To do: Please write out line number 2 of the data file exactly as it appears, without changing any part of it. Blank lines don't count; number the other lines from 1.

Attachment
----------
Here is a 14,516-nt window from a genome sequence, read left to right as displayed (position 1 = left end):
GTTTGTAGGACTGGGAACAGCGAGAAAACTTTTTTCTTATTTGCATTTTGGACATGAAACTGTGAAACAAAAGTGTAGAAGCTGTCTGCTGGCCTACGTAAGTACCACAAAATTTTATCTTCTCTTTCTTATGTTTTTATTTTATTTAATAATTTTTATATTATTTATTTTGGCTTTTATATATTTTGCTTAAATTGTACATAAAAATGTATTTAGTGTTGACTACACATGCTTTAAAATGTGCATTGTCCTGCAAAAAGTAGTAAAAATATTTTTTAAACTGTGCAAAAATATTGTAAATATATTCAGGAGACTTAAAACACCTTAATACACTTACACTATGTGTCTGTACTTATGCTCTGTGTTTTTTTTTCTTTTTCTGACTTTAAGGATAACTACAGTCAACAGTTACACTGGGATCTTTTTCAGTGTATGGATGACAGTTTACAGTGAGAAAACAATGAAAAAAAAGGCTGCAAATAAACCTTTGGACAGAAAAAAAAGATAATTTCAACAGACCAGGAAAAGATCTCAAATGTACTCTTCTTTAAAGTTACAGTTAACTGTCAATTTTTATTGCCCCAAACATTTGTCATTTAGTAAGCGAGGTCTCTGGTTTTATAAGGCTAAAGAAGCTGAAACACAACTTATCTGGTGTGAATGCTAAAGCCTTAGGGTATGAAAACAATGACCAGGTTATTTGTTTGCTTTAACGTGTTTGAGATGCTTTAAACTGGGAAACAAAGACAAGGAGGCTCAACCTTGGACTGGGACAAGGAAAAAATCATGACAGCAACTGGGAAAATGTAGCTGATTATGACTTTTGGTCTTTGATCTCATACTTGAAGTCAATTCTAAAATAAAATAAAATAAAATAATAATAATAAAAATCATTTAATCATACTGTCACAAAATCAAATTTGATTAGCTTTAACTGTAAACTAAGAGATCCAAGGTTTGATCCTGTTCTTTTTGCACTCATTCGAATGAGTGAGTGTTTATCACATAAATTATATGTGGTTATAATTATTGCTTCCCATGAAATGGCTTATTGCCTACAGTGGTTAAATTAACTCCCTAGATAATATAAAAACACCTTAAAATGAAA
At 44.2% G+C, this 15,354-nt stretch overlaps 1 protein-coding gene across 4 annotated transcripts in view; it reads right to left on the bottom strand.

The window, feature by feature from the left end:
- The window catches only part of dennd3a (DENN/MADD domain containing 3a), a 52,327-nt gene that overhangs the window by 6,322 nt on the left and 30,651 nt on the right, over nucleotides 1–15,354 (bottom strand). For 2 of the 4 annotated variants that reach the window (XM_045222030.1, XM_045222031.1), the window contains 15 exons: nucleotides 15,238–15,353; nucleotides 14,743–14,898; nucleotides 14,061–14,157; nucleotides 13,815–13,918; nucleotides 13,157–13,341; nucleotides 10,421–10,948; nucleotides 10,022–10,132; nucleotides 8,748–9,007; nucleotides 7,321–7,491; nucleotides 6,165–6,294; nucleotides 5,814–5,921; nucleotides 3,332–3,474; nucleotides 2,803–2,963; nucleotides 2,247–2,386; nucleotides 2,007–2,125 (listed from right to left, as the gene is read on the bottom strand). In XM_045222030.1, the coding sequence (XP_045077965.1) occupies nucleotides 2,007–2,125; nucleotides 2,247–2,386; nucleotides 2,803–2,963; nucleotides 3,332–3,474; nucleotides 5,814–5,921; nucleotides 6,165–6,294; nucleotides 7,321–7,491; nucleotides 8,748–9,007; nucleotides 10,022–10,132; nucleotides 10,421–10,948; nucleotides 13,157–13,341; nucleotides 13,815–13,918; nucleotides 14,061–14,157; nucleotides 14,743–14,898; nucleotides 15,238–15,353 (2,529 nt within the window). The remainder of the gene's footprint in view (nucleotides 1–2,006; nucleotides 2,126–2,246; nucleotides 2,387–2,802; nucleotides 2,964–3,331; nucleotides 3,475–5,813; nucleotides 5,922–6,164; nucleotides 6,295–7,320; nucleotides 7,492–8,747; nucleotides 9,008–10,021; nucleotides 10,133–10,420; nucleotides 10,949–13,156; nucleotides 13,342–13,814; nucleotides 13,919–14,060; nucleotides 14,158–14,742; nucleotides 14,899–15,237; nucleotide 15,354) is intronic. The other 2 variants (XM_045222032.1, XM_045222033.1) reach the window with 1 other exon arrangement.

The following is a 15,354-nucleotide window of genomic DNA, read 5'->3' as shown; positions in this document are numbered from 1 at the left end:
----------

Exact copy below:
GTTTGTAGGACTGGGAACAGCGAGAAAACTTTTTTCTTATTTGCATTTTGGACATGAAACTGTGAAACAAAAGTGTAGAAGCTGTCTGCTGGCCTACGTAAGTACCACAAAATTTTATCTTCTCTTTCTTATGTTTTTATTTTATTTAATAATTTTTATATTATTTATTTTGGCTTTTATATATTTTGCTTAAATTGTACATAAAAATGTATTTAGTGTTGACTACACATGCTTTAAAATGTGCATTGTCCTGCAAAAAGTAGTAAAAATATTTTTTAAACTGTGCAAAAATATTGTAAATATATTCAGGAGACTTAAAACACCTTAATACACTTACACTATGTGTCTGTACTTATGCTCTGTGTTTTTTTTTCTTTTTCTGACTTTAAGGATAACTACAGTCAACAGTTACACTGGGATCTTTTTCAGTGTATGGATGACAGTTTACAGTGAGAAAACAATGAAAAAAAAGGCTGCAAATAAACCTTTGGACAGAAAAAAAAGATAATTTCAACAGACCAGGAAAAGATCTCAAATGTACTCTTCTTTAAAGTTACAGTTAACTGTCAATTTTTATTGCCCCAAACATTTGTCATTTAGTAAGCGAGGTCTCTGGTTTTATAAGGCTAAAGAAGCTGAAACACAACTTATCTGGTGTGAATGCTAAAGCCTTAGGGTATGAAAACAATGACCAGGTTATTTGTTTGCTTTAACGTGTTTGAGATGCTTTAAACTGGGAAACAAAGACAAGGAGGCTCAACCTTGGACTGGGACAAGGAAAAAATCATGACAGCAACTGGGAAAATGTAGCTGATTATGACTTTTGGTCTTTGATCTCATACTTGAAGTCAATTCTAAAATAAAATAAAATAAAATAATAATAATAAAAATCATTTAATCATACTGTCACAAAATCAAATTTGATTAGCTTTAACTGTAAACTAAGAGATCCAAGGTTTGATCCTGTTCTTTTTGCACTCATTCGAATGAGTGAGTGTTTATCACATAAATTATATGTGGTTATAATTATTGCTTCCCATGAAATGGCTTATTGCCTACAGTGGTTAAATTAACTCCCTAGATAATATAAAAACACCTTAAAATGAAA